Sports Betting: How Exciting Is It?

By Yelena Shkolnik
4/3/2019

In May 2018, the Supreme Court of the United States repealed the Professional and Amateur Sports Protection Act, or PASPA, which had been in effect since 1993.

PASPA, as previously understood, had effectively banned states from regulating or profiting from sports betting, leaving only a grandfathered few states with the ability or interest to offer sports betting the past few decades. Change came swiftly on the heals of the new interpretation that sports betting was and is not prohibited by PASPA- only a month later wagers were being accepted in Delaware and New Jersey. As you can imagine, many companies and investors saw this as the opening act for a tidal wave of opportunity.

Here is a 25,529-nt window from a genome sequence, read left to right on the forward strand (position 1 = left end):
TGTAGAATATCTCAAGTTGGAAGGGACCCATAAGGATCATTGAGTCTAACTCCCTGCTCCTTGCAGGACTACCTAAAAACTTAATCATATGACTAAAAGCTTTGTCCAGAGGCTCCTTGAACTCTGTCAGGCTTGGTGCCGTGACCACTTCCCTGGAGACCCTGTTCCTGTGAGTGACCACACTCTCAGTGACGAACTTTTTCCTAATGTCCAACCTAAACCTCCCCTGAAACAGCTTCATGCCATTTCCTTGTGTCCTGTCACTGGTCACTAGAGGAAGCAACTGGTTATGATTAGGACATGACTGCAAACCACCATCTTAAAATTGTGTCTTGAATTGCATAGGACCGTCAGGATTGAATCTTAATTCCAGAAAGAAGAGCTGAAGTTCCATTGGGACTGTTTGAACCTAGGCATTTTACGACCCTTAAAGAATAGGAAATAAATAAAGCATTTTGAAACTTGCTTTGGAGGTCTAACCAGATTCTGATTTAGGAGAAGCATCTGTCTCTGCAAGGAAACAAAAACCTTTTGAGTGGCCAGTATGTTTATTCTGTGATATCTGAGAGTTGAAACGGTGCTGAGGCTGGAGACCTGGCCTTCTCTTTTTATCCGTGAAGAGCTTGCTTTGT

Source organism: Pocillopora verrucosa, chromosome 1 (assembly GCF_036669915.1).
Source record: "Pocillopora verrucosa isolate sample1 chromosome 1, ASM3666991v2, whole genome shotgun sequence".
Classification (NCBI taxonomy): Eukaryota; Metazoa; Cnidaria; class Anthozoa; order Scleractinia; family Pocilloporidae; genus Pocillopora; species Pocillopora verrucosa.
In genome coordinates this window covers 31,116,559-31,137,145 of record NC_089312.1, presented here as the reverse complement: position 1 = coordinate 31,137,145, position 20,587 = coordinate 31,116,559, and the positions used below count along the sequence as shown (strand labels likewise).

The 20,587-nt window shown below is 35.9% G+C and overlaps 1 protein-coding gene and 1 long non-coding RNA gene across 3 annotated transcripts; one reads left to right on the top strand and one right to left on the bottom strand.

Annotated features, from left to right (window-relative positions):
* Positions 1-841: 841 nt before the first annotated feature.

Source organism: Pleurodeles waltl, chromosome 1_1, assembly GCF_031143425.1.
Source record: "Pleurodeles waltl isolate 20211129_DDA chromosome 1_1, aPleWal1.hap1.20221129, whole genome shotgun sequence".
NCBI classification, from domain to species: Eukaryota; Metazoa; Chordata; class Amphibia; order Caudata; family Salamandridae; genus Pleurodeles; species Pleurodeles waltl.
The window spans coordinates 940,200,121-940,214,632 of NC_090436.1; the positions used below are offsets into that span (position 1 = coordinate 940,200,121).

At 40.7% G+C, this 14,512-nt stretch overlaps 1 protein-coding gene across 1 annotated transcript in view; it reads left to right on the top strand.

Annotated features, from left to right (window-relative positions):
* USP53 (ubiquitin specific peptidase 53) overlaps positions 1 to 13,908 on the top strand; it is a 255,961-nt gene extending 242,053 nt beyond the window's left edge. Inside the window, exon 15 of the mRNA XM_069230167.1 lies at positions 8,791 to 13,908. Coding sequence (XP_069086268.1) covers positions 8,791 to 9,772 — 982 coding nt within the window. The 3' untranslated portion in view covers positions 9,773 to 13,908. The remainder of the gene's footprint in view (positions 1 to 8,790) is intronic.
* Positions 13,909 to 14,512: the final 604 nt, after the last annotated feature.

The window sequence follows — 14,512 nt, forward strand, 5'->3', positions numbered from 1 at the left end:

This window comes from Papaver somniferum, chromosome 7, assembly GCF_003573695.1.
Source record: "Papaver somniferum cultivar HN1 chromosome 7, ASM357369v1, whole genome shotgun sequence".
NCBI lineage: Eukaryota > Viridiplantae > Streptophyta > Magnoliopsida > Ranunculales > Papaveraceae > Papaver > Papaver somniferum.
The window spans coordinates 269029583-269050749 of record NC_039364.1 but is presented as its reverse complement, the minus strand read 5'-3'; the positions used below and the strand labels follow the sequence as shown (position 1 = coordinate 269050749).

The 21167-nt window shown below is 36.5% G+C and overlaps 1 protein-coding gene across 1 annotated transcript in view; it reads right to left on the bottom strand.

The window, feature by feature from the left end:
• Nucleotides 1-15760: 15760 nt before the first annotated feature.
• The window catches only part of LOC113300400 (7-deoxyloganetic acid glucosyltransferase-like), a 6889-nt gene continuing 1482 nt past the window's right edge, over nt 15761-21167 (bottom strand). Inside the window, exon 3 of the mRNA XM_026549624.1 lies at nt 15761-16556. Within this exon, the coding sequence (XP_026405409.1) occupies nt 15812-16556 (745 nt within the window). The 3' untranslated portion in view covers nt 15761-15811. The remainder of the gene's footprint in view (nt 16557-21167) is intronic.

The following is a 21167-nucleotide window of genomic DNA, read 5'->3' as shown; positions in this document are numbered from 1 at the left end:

I am convinced this was based on two things: 1) the enormity of the wager volume that has long been assumed to live in the shadows in the US, that oft-referenced $150bn figure, and 2) the appreciation that America is uniquely suited to be a large market for sports betting. Why? Unlike our neighboring betting markets in Europe, Americans have a much broader variety of sports and a broader distribution of engagement across sports. While the UK features many dedicated fans of specific teams, general football fans in the US follow many teams, many games, and many other sports. The US is already more obsessed with statistical analysis; Europe doesn’t call a bunch of video reviews on plays. Plus, the games themselves tend to be higher scoring, with more opportunity for betting.